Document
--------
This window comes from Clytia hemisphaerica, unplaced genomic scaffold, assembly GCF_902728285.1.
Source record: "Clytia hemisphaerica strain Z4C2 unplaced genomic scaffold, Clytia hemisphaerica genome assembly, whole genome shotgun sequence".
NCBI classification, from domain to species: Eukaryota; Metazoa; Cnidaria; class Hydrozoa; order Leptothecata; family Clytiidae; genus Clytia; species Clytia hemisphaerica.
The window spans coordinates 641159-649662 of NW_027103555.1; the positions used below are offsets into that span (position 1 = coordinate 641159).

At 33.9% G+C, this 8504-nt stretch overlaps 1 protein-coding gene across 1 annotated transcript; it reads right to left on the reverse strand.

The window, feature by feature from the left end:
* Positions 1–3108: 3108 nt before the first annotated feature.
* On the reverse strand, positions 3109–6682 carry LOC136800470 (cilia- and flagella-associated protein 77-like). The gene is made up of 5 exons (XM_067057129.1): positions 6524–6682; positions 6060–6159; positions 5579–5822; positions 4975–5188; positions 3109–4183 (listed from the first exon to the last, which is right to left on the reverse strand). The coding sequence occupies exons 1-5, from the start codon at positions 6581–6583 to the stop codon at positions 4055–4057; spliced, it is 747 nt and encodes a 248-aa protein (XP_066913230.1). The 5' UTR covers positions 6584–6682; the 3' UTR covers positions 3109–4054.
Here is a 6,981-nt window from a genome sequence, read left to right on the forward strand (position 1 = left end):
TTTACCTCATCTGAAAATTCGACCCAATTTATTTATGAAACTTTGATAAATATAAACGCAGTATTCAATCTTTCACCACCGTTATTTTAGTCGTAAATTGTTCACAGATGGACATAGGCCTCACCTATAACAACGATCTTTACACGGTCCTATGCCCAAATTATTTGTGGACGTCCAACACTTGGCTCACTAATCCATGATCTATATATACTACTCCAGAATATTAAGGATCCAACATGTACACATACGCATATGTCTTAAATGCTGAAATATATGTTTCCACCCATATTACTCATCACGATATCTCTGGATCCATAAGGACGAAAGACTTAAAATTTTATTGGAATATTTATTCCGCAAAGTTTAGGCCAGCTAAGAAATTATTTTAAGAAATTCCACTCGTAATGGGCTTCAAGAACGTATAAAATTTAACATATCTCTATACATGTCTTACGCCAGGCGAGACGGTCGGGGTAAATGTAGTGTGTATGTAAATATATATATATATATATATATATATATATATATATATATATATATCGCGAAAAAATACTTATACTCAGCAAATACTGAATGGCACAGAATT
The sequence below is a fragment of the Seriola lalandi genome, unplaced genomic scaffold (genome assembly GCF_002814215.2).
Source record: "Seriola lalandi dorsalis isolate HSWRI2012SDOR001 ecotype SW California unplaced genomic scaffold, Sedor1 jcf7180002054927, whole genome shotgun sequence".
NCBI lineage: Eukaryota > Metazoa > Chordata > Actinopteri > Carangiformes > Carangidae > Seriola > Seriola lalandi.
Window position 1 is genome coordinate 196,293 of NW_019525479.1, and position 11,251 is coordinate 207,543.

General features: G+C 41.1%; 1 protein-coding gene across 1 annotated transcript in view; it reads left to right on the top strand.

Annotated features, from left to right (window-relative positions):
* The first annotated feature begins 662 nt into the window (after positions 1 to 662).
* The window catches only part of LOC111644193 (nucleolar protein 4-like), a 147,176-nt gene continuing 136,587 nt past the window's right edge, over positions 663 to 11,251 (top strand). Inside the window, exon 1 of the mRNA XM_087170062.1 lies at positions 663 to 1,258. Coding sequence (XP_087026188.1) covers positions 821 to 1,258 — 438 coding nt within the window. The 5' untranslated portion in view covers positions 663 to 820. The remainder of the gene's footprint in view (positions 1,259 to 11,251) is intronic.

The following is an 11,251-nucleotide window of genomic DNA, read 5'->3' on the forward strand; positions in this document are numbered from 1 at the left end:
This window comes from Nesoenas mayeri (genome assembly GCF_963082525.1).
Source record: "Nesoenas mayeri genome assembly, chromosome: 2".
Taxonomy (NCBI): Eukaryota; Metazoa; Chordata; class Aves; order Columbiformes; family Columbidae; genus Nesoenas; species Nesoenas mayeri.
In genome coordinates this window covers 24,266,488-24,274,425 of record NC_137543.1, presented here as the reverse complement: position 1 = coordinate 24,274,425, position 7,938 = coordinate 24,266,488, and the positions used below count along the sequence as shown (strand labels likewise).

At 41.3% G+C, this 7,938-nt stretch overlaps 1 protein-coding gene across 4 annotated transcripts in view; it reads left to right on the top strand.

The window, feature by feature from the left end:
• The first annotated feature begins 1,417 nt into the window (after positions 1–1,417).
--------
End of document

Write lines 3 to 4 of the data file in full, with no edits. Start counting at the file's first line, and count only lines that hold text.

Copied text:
NCBI classification, from domain to species: Eukaryota; Metazoa; Cnidaria; class Hydrozoa; order Leptothecata; family Clytiidae; genus Clytia; species Clytia hemisphaerica.
The window spans coordinates 641159-649662 of NW_027103555.1; the positions used below are offsets into that span (position 1 = coordinate 641159).